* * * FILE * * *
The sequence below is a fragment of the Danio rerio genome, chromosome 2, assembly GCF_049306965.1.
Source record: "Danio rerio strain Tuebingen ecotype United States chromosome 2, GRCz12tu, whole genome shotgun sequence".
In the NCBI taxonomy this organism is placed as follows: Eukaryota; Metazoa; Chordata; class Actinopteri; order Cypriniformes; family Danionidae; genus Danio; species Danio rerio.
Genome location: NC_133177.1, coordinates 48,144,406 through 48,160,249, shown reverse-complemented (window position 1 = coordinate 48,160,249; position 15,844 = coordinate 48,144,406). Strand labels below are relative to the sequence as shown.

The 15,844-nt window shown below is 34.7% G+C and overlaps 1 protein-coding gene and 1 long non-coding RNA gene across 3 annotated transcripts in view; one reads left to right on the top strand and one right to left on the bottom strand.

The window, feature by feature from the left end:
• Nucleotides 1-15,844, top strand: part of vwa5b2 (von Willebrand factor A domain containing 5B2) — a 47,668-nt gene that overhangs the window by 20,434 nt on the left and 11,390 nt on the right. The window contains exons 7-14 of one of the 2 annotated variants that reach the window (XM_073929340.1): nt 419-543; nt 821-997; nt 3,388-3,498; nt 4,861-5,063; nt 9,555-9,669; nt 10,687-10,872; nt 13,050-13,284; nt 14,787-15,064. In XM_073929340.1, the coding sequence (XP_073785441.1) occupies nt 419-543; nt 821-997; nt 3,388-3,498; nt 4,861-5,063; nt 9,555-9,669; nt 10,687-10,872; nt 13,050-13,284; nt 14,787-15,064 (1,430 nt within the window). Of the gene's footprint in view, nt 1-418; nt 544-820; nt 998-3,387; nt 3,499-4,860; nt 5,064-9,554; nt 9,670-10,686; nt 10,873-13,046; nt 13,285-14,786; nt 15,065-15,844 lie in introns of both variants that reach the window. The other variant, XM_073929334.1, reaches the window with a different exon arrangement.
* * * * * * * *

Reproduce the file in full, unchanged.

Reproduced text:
The sequence below is a fragment of the Danio rerio genome, chromosome 2, assembly GCF_049306965.1.
Source record: "Danio rerio strain Tuebingen ecotype United States chromosome 2, GRCz12tu, whole genome shotgun sequence".
In the NCBI taxonomy this organism is placed as follows: Eukaryota; Metazoa; Chordata; class Actinopteri; order Cypriniformes; family Danionidae; genus Danio; species Danio rerio.
Genome location: NC_133177.1, coordinates 48,144,406 through 48,160,249, shown reverse-complemented (window position 1 = coordinate 48,160,249; position 15,844 = coordinate 48,144,406). Strand labels below are relative to the sequence as shown.

The 15,844-nt window shown below is 34.7% G+C and overlaps 1 protein-coding gene and 1 long non-coding RNA gene across 3 annotated transcripts in view; one reads left to right on the top strand and one right to left on the bottom strand.

The window, feature by feature from the left end:
• Nucleotides 1-15,844, top strand: part of vwa5b2 (von Willebrand factor A domain containing 5B2) — a 47,668-nt gene that overhangs the window by 20,434 nt on the left and 11,390 nt on the right. The window contains exons 7-14 of one of the 2 annotated variants that reach the window (XM_073929340.1): nt 419-543; nt 821-997; nt 3,388-3,498; nt 4,861-5,063; nt 9,555-9,669; nt 10,687-10,872; nt 13,050-13,284; nt 14,787-15,064. In XM_073929340.1, the coding sequence (XP_073785441.1) occupies nt 419-543; nt 821-997; nt 3,388-3,498; nt 4,861-5,063; nt 9,555-9,669; nt 10,687-10,872; nt 13,050-13,284; nt 14,787-15,064 (1,430 nt within the window). Of the gene's footprint in view, nt 1-418; nt 544-820; nt 998-3,387; nt 3,499-4,860; nt 5,064-9,554; nt 9,670-10,686; nt 10,873-13,046; nt 13,285-14,786; nt 15,065-15,844 lie in introns of both variants that reach the window. The other variant, XM_073929334.1, reaches the window with a different exon arrangement.